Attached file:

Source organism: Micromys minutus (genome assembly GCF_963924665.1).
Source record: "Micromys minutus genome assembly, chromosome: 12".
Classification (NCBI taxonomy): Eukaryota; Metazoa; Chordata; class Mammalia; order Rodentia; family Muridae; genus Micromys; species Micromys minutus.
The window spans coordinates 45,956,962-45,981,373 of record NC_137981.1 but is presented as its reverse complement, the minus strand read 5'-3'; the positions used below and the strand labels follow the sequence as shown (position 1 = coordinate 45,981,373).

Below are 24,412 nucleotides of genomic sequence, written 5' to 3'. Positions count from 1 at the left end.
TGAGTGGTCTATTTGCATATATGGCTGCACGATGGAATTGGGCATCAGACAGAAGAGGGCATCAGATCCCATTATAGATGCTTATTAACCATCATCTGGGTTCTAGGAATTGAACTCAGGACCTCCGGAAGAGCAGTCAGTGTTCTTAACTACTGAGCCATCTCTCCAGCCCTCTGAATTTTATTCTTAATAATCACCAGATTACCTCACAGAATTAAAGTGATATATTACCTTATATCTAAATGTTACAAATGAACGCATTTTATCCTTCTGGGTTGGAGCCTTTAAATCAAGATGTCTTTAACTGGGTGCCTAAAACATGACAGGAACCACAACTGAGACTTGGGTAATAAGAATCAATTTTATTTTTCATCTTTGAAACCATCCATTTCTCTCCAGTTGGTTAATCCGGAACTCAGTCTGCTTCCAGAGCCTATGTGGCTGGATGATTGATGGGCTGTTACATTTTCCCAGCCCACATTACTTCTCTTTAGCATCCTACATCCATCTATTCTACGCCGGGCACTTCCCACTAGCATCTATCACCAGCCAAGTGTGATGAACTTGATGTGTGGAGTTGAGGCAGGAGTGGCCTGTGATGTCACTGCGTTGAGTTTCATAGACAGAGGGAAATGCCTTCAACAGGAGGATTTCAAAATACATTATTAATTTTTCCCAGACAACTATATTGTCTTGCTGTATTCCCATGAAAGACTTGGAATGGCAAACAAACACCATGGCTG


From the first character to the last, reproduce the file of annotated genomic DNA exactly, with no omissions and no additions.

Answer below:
Source organism: Micromys minutus (genome assembly GCF_963924665.1).
Source record: "Micromys minutus genome assembly, chromosome: 12".
Classification (NCBI taxonomy): Eukaryota; Metazoa; Chordata; class Mammalia; order Rodentia; family Muridae; genus Micromys; species Micromys minutus.
The window spans coordinates 45,956,962-45,981,373 of record NC_137981.1 but is presented as its reverse complement, the minus strand read 5'-3'; the positions used below and the strand labels follow the sequence as shown (position 1 = coordinate 45,981,373).

Below are 24,412 nucleotides of genomic sequence, written 5' to 3'. Positions count from 1 at the left end.
TGAGTGGTCTATTTGCATATATGGCTGCACGATGGAATTGGGCATCAGACAGAAGAGGGCATCAGATCCCATTATAGATGCTTATTAACCATCATCTGGGTTCTAGGAATTGAACTCAGGACCTCCGGAAGAGCAGTCAGTGTTCTTAACTACTGAGCCATCTCTCCAGCCCTCTGAATTTTATTCTTAATAATCACCAGATTACCTCACAGAATTAAAGTGATATATTACCTTATATCTAAATGTTACAAATGAACGCATTTTATCCTTCTGGGTTGGAGCCTTTAAATCAAGATGTCTTTAACTGGGTGCCTAAAACATGACAGGAACCACAACTGAGACTTGGGTAATAAGAATCAATTTTATTTTTCATCTTTGAAACCATCCATTTCTCTCCAGTTGGTTAATCCGGAACTCAGTCTGCTTCCAGAGCCTATGTGGCTGGATGATTGATGGGCTGTTACATTTTCCCAGCCCACATTACTTCTCTTTAGCATCCTACATCCATCTATTCTACGCCGGGCACTTCCCACTAGCATCTATCACCAGCCAAGTGTGATGAACTTGATGTGTGGAGTTGAGGCAGGAGTGGCCTGTGATGTCACTGCGTTGAGTTTCATAGACAGAGGGAAATGCCTTCAACAGGAGGATTTCAAAATACATTATTAATTTTTCCCAGACAACTATATTGTCTTGCTGTATTCCCATGAAAGACTTGGAATGGCAAACAAACACCATGGCTG